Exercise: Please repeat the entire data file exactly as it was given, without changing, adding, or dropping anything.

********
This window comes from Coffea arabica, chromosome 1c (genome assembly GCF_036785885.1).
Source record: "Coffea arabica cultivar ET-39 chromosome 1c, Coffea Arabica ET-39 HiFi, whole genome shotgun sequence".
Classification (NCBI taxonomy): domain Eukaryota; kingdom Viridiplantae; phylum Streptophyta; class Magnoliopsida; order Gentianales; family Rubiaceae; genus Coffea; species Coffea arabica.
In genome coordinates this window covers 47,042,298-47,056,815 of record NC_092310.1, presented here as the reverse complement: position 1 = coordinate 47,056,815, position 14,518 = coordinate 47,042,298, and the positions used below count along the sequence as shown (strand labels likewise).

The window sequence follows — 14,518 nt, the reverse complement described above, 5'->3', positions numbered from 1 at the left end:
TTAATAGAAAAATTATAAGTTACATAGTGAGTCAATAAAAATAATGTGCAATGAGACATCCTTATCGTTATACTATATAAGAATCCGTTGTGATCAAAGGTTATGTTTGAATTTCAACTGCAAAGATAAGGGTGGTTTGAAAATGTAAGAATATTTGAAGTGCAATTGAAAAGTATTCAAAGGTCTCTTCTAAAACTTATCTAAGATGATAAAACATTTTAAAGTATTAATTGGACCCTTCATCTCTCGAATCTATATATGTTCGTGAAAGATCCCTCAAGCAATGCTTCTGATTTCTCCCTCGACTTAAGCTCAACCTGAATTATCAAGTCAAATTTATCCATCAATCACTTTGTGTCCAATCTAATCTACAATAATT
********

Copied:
This window comes from Coffea arabica, chromosome 1c (genome assembly GCF_036785885.1).
Source record: "Coffea arabica cultivar ET-39 chromosome 1c, Coffea Arabica ET-39 HiFi, whole genome shotgun sequence".
Classification (NCBI taxonomy): domain Eukaryota; kingdom Viridiplantae; phylum Streptophyta; class Magnoliopsida; order Gentianales; family Rubiaceae; genus Coffea; species Coffea arabica.
In genome coordinates this window covers 47,042,298-47,056,815 of record NC_092310.1, presented here as the reverse complement: position 1 = coordinate 47,056,815, position 14,518 = coordinate 47,042,298, and the positions used below count along the sequence as shown (strand labels likewise).

The window sequence follows — 14,518 nt, the reverse complement described above, 5'->3', positions numbered from 1 at the left end:
TTAATAGAAAAATTATAAGTTACATAGTGAGTCAATAAAAATAATGTGCAATGAGACATCCTTATCGTTATACTATATAAGAATCCGTTGTGATCAAAGGTTATGTTTGAATTTCAACTGCAAAGATAAGGGTGGTTTGAAAATGTAAGAATATTTGAAGTGCAATTGAAAAGTATTCAAAGGTCTCTTCTAAAACTTATCTAAGATGATAAAACATTTTAAAGTATTAATTGGACCCTTCATCTCTCGAATCTATATATGTTCGTGAAAGATCCCTCAAGCAATGCTTCTGATTTCTCCCTCGACTTAAGCTCAACCTGAATTATCAAGTCAAATTTATCCATCAATCACTTTGTGTCCAATCTAATCTACAATAATT